Consider, if you will, the following groups of letters. AI; AOEIUMBH; AEOIUYHBCK; AEOIUYSBF; SEAIOUYH; EAIOUSY. Any idea what they represent?

Well some propellorhead called Nick Berry has worked out these are the letters and sequences to maximise your chances of winning a game of Hangman when the word you’re seeking is 1,2,3,4,5, or 6 letters long. He actually worked it out up to 20 letters, where your best guess would be IE.

If you play Hangman, you pretty rapidly come to the conclusion that the frequency of letter use should give you a good start. Most people are aware that E is the most common letter in English. Some will be aware that more words start with a T than any other letter. But it’s not quite that simple. This is English, after all, the bastard offspring of about a zillion different languages. Bastard in all senses of the word.

The letter frequency changes with the length of the word. That’s a bit counterintuitive, but Mr Berry’s computer algorithm shows this to be true. Hence the sequences detailed above. What’s even odder is the way that the best choices reduce in number as the word gets longer than five letters, hence the simple IE for 20 letter words. This flies in the face of reason, but since this bloke has taken the time and effort to do the research I have to trust him at his word. He’s a data scientist for Facebook, and like it or love it, Zuckerberg’s acolytes over at Menlo Park are good at number crunching. Hence the ability to increase your chances of guessing the first letter in any given length of word. Cunning.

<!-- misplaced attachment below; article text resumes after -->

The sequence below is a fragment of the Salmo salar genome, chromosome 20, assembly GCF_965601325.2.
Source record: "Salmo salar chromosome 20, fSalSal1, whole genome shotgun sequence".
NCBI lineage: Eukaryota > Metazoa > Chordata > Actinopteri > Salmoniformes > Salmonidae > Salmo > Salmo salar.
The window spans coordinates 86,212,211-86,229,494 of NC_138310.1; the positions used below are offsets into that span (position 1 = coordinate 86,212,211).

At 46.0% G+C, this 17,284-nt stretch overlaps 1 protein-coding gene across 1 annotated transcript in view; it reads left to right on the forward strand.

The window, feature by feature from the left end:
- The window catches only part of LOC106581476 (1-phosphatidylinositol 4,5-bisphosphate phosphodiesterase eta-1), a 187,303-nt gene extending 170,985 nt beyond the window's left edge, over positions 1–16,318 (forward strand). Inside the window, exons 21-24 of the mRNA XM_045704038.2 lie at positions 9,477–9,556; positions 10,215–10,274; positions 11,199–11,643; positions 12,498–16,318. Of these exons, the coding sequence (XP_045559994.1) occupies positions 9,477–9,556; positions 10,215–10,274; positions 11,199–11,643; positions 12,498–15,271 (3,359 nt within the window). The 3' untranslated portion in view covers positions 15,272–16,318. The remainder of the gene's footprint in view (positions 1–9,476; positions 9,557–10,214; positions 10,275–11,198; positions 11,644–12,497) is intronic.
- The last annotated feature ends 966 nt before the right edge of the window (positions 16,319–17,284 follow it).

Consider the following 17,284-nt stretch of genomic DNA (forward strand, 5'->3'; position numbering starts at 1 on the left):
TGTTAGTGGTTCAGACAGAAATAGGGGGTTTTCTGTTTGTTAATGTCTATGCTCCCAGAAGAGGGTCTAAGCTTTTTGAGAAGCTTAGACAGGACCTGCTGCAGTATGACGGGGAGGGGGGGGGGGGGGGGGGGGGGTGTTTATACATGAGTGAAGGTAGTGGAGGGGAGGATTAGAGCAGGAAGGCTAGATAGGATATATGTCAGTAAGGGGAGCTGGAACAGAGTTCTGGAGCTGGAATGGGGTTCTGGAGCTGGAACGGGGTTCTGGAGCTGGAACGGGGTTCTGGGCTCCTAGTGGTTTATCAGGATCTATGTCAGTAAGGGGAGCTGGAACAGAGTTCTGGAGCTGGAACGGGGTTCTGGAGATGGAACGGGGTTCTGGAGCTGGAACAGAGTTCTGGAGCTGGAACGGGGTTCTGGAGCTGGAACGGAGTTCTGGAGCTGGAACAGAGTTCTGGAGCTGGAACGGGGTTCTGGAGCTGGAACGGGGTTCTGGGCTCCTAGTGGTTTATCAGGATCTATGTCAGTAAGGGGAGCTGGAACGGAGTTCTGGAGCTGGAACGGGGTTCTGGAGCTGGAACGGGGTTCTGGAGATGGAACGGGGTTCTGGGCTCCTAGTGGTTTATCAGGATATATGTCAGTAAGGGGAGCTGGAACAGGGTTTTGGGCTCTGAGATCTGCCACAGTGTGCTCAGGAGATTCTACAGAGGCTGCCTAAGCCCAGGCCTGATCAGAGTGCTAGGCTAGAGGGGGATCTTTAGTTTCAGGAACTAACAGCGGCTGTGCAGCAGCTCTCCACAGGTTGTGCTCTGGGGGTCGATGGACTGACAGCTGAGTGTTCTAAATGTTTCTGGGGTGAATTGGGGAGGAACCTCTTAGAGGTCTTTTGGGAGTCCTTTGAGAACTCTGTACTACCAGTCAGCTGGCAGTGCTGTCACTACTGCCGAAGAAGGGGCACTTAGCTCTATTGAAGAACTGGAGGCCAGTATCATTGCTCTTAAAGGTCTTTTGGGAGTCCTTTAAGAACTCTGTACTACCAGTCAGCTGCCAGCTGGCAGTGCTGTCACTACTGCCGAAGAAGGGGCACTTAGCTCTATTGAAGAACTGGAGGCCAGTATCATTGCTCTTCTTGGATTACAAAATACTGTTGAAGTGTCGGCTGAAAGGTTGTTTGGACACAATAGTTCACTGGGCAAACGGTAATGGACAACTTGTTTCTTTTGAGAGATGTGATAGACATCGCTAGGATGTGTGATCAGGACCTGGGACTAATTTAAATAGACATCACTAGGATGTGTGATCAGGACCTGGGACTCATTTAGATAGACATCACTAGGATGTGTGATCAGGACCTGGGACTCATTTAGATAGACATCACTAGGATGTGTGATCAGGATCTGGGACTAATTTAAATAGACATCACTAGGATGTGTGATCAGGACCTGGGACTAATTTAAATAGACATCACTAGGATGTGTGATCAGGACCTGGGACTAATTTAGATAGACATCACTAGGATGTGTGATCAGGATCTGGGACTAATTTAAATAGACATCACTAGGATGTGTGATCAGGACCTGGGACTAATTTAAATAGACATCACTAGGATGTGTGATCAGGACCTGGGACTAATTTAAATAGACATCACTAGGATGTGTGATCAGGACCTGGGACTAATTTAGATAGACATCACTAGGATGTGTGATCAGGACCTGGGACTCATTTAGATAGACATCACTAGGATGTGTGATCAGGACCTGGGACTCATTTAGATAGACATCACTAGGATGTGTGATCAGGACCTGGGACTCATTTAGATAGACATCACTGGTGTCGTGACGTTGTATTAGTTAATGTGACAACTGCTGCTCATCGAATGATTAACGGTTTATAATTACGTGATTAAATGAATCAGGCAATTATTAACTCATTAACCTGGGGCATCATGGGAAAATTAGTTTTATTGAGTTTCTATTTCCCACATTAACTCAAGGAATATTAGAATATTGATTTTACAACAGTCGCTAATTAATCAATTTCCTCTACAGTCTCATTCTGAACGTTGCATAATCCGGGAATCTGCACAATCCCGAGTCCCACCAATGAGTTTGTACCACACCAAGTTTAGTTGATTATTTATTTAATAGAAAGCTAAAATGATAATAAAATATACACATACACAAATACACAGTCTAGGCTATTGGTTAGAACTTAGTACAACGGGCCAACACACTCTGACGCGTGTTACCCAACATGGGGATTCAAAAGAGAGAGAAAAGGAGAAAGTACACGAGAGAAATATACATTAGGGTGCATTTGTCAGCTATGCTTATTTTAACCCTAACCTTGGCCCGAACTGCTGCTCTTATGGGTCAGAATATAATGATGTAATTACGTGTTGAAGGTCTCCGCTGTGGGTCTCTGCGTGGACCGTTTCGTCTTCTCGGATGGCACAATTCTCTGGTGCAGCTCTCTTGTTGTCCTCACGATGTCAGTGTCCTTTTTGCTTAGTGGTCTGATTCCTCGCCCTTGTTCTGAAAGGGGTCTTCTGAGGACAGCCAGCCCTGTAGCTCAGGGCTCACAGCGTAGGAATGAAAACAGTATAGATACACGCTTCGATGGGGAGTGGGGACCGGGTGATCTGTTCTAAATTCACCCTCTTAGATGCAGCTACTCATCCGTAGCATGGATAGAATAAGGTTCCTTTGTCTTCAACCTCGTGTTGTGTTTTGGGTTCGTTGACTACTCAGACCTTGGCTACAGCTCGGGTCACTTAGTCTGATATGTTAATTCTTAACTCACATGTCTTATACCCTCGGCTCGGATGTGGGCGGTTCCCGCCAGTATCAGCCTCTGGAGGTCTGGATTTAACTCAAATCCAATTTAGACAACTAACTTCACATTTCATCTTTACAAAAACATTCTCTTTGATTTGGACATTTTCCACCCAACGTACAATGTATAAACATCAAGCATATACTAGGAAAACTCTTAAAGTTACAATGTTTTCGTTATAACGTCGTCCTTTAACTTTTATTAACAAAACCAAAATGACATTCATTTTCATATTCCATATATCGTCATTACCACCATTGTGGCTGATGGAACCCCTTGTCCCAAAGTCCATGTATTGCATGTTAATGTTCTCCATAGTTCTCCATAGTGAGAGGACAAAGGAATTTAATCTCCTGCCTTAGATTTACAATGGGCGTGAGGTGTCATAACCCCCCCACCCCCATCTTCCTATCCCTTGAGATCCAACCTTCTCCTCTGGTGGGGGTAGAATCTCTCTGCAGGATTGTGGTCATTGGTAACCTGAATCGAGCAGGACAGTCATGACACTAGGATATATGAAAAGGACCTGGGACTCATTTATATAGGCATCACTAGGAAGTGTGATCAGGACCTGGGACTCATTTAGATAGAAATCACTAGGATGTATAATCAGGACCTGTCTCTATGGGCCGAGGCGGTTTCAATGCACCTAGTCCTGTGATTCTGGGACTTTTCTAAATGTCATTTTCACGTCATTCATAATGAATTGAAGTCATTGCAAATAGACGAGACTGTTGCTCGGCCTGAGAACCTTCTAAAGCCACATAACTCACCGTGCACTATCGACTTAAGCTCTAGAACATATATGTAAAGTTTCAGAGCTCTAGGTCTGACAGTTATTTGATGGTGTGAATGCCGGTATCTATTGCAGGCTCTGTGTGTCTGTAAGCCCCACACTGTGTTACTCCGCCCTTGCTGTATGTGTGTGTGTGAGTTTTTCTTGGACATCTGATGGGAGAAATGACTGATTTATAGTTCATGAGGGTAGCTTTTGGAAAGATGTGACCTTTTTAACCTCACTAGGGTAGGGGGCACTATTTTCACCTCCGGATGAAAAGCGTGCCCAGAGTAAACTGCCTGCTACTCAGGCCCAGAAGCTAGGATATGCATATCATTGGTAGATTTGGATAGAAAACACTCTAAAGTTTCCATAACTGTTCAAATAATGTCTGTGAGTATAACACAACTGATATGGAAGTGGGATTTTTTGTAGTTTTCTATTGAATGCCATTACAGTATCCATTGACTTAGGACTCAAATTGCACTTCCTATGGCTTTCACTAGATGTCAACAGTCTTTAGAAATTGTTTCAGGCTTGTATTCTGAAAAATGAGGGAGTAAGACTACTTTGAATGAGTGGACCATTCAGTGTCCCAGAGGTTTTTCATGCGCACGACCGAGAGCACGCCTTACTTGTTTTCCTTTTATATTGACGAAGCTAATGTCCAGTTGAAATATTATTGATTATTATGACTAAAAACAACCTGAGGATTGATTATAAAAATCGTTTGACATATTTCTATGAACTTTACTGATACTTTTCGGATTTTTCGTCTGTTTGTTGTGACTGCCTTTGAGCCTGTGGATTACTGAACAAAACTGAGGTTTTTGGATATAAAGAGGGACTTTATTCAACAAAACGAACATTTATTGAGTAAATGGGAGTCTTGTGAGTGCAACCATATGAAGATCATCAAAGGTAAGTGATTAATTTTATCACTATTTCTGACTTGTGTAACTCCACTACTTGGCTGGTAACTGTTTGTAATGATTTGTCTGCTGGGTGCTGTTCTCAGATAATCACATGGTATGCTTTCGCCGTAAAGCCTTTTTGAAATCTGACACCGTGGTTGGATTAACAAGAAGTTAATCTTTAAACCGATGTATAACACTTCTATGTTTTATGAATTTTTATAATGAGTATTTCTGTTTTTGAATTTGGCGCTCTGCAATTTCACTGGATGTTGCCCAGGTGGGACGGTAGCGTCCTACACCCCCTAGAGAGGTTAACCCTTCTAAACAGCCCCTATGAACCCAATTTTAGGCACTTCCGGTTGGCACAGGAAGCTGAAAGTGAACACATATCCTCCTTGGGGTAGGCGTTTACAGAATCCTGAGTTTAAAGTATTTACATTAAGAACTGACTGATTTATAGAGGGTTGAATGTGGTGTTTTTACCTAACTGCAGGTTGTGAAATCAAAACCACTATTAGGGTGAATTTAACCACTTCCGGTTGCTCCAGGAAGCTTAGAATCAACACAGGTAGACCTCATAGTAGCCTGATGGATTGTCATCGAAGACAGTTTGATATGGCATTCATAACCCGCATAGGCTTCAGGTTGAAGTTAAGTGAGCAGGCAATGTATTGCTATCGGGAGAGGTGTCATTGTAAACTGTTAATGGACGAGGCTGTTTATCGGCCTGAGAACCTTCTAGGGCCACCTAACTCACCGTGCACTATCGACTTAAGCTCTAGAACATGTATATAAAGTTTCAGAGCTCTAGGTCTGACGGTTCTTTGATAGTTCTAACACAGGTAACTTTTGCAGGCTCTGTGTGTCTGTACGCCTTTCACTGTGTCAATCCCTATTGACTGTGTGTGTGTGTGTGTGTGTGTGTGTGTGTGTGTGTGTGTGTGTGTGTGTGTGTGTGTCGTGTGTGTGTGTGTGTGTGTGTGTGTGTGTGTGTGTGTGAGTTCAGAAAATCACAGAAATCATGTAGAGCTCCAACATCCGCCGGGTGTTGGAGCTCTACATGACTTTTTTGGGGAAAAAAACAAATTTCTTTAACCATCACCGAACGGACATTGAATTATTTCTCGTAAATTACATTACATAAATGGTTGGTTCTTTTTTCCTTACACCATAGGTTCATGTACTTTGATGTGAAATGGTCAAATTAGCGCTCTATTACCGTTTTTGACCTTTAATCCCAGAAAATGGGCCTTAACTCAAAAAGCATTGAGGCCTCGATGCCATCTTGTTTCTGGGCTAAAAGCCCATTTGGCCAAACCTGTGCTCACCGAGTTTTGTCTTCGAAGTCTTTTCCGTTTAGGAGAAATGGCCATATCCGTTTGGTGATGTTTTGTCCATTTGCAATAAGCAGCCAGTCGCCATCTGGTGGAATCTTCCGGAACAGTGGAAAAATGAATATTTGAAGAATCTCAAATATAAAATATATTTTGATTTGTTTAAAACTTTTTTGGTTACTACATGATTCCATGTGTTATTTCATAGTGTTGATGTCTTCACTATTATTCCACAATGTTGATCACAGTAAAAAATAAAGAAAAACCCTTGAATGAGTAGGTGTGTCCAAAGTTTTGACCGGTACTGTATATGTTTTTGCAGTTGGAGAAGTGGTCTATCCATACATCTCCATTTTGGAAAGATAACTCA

Cunning but somewhat pointless. It gets worse. He’s also done a computer analysis to determine the last word anybody would guess using his methodology. Care to take a guess?

It’s ‘jazz.’

So now you know how to beat the next five year old who challenges you to a game when it’s the school holidays and tipping down with rain.